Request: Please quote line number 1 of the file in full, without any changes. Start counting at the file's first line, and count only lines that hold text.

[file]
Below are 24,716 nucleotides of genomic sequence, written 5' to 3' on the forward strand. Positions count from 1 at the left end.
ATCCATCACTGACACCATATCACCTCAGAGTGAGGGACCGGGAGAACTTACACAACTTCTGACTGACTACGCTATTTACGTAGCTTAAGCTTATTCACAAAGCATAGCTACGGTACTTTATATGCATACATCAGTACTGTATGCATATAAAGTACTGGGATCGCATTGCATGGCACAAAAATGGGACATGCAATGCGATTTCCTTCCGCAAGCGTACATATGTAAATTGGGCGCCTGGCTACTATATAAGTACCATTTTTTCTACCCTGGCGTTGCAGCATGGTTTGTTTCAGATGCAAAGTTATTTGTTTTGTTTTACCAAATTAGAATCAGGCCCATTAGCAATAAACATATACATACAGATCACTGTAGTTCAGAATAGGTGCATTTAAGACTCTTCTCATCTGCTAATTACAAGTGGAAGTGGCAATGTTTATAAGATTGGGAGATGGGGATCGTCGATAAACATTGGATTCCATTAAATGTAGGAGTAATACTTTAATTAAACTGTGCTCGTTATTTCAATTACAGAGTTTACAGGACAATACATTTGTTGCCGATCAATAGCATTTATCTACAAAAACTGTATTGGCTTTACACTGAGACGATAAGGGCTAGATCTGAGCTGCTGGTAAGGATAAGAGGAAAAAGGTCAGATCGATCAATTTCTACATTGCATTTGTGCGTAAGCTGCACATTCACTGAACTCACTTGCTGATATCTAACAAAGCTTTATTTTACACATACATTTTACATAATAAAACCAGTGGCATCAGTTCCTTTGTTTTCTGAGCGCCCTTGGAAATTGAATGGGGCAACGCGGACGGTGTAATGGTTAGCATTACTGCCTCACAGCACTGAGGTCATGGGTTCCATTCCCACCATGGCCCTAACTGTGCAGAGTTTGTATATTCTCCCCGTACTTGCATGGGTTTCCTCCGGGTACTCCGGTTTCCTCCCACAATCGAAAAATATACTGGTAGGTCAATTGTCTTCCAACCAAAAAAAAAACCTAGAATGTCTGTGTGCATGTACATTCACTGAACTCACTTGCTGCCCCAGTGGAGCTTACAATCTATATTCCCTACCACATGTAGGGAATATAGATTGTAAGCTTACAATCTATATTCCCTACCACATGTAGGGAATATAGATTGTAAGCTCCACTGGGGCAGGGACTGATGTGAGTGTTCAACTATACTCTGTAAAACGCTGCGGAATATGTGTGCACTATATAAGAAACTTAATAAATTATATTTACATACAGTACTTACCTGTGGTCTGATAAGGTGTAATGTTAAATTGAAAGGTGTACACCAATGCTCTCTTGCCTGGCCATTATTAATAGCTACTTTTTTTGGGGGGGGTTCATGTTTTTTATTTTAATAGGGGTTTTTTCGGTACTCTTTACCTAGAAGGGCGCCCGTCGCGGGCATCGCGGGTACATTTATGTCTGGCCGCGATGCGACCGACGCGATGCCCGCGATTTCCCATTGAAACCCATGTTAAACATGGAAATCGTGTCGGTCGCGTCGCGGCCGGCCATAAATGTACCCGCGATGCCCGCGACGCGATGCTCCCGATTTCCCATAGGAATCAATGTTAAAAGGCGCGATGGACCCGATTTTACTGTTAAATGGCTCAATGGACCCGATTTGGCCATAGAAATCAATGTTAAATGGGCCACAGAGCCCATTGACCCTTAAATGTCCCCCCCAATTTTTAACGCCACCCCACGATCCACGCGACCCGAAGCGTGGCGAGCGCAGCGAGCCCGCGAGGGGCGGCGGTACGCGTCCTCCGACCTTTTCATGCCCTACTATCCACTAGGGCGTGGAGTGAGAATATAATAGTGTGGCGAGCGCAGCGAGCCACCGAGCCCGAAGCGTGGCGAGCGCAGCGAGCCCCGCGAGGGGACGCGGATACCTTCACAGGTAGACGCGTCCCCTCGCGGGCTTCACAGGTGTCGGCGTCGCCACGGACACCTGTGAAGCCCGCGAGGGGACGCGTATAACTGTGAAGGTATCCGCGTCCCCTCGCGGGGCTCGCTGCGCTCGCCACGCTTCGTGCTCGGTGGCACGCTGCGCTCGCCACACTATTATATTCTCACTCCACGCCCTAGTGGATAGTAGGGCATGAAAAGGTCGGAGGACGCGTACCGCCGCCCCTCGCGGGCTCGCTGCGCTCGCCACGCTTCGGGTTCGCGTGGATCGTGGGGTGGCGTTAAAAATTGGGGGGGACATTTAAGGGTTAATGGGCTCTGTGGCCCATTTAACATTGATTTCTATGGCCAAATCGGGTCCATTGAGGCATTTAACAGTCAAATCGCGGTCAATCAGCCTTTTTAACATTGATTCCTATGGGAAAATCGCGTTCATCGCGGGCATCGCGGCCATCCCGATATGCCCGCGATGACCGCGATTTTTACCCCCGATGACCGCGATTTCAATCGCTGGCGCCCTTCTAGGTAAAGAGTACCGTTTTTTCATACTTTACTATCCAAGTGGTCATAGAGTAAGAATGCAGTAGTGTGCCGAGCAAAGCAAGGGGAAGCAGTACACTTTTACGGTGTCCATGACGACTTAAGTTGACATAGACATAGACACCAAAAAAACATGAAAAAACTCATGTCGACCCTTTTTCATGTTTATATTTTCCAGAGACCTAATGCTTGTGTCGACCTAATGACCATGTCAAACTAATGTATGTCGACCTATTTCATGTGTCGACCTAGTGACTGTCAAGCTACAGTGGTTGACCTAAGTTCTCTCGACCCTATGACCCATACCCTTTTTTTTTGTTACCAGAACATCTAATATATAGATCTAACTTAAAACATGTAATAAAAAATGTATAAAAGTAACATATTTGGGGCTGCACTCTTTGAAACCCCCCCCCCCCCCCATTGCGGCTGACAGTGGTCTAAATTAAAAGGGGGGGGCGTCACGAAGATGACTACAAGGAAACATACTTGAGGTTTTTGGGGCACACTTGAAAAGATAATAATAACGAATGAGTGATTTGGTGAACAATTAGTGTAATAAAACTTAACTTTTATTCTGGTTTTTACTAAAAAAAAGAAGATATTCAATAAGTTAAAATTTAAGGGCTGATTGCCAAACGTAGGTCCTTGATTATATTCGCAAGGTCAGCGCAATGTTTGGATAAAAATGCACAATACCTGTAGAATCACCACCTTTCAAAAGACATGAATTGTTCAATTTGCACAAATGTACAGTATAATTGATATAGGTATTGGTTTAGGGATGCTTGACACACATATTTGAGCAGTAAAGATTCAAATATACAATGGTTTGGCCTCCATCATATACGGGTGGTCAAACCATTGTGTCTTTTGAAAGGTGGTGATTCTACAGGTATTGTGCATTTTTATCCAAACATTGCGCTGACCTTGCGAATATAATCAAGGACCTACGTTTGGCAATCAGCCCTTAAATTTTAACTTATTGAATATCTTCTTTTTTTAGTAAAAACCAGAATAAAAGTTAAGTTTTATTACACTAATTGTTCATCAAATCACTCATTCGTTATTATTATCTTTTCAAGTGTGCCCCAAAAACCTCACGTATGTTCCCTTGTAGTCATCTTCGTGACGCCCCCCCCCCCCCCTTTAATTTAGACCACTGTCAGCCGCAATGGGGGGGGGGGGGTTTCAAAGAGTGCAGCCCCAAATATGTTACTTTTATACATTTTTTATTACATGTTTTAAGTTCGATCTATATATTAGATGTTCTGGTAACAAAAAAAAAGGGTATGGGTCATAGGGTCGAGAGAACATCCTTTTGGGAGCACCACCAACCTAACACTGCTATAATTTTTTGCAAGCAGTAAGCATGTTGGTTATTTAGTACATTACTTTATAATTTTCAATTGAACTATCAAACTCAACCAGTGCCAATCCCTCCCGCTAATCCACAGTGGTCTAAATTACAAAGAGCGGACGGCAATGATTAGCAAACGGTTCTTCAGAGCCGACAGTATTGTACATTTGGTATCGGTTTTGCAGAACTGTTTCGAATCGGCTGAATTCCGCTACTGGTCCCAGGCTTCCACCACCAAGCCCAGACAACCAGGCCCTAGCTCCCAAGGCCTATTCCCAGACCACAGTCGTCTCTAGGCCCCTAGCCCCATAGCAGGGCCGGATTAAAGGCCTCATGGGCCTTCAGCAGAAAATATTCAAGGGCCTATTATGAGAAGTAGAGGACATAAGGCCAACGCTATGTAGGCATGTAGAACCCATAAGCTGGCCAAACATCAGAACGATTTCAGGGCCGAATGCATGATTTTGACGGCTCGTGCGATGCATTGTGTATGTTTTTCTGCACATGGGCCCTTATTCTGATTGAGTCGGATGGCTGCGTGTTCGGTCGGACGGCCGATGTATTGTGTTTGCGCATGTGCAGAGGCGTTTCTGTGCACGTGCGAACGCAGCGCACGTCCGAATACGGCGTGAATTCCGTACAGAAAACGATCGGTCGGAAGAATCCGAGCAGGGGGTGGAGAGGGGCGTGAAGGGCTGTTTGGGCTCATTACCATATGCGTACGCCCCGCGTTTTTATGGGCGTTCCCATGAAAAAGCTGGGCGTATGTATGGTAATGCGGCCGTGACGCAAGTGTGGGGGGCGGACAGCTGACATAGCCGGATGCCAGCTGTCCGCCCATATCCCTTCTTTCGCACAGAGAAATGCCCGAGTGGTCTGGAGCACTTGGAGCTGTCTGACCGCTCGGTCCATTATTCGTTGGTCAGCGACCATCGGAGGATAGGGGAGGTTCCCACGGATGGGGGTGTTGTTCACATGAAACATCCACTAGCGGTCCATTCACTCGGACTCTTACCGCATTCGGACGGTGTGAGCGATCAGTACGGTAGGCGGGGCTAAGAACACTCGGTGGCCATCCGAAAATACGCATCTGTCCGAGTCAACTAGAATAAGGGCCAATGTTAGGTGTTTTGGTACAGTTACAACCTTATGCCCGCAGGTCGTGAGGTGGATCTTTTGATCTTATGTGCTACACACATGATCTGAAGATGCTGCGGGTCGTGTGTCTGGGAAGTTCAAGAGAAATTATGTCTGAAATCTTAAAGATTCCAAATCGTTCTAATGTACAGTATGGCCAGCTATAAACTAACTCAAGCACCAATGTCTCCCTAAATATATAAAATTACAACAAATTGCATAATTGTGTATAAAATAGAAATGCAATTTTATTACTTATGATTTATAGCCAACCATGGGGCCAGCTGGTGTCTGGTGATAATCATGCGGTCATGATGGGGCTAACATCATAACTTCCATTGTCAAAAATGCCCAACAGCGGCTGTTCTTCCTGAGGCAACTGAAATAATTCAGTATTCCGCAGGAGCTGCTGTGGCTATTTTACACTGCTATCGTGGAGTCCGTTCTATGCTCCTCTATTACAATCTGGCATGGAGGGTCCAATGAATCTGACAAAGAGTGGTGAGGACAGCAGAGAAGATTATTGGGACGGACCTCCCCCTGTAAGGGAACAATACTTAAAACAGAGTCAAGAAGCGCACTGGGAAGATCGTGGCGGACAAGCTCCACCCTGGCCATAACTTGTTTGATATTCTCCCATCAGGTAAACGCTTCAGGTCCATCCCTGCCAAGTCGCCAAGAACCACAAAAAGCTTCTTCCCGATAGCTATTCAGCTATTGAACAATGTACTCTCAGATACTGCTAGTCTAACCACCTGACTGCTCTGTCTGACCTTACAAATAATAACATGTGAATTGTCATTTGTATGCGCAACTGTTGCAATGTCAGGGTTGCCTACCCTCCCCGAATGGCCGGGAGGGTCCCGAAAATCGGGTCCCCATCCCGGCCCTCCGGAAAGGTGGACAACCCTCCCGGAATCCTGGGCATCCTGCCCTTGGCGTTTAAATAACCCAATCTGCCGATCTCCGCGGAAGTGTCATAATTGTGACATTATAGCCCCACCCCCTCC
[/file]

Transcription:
Below are 24,716 nucleotides of genomic sequence, written 5' to 3' on the forward strand. Positions count from 1 at the left end.